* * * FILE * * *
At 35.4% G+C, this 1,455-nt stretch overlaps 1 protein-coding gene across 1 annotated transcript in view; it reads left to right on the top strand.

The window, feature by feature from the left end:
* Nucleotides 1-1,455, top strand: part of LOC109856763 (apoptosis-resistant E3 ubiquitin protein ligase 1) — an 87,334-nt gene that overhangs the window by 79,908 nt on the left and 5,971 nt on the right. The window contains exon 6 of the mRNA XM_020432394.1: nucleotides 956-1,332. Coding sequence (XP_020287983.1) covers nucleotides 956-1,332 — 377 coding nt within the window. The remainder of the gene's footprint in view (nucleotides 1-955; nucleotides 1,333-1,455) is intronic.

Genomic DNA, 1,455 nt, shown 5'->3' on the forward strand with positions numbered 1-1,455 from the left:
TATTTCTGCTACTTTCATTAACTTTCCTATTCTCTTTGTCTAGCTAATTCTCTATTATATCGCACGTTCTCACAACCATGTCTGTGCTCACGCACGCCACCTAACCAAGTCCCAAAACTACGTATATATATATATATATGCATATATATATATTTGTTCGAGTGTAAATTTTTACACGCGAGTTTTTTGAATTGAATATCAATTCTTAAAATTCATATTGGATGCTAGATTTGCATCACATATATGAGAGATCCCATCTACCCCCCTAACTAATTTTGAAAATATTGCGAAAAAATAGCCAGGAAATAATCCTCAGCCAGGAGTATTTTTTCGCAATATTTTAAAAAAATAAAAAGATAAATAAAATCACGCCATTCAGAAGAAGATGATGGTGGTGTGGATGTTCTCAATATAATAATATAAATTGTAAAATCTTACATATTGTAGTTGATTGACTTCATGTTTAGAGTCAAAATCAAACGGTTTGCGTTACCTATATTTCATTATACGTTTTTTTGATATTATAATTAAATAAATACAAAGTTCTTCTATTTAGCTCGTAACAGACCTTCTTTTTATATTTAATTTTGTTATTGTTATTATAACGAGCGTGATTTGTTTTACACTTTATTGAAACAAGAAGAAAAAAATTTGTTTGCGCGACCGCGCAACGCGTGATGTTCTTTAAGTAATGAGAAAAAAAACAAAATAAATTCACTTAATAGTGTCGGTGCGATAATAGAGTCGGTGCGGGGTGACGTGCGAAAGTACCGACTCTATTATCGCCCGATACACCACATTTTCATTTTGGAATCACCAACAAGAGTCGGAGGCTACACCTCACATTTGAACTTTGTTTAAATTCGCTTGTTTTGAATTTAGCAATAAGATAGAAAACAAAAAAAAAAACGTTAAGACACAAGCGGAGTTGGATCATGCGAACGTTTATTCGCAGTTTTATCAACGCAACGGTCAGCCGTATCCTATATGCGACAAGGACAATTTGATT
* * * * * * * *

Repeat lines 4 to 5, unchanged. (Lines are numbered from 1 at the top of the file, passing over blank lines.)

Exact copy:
Genomic DNA, 1,455 nt, shown 5'->3' on the forward strand with positions numbered 1-1,455 from the left:
TATTTCTGCTACTTTCATTAACTTTCCTATTCTCTTTGTCTAGCTAATTCTCTATTATATCGCACGTTCTCACAACCATGTCTGTGCTCACGCACGCCACCTAACCAAGTCCCAAAACTACGTATATATATATATATATGCATATATATATATTTGTTCGAGTGTAAATTTTTACACGCGAGTTTTTTGAATTGAATATCAATTCTTAAAATTCATATTGGATGCTAGATTTGCATCACATATATGAGAGATCCCATCTACCCCCCTAACTAATTTTGAAAATATTGCGAAAAAATAGCCAGGAAATAATCCTCAGCCAGGAGTATTTTTTCGCAATATTTTAAAAAAATAAAAAGATAAATAAAATCACGCCATTCAGAAGAAGATGATGGTGGTGTGGATGTTCTCAATATAATAATATAAATTGTAAAATCTTACATATTGTAGTTGATTGACTTCATGTTTAGAGTCAAAATCAAACGGTTTGCGTTACCTATATTTCATTATACGTTTTTTTGATATTATAATTAAATAAATACAAAGTTCTTCTATTTAGCTCGTAACAGACCTTCTTTTTATATTTAATTTTGTTATTGTTATTATAACGAGCGTGATTTGTTTTACACTTTATTGAAACAAGAAGAAAAAAATTTGTTTGCGCGACCGCGCAACGCGTGATGTTCTTTAAGTAATGAGAAAAAAAACAAAATAAATTCACTTAATAGTGTCGGTGCGATAATAGAGTCGGTGCGGGGTGACGTGCGAAAGTACCGACTCTATTATCGCCCGATACACCACATTTTCATTTTGGAATCACCAACAAGAGTCGGAGGCTACACCTCACATTTGAACTTTGTTTAAATTCGCTTGTTTTGAATTTAGCAATAAGATAGAAAACAAAAAAAAAAACGTTAAGACACAAGCGGAGTTGGATCATGCGAACGTTTATTCGCAGTTTTATCAACGCAACGGTCAGCCGTATCCTATATGCGACAAGGACAATTTGATT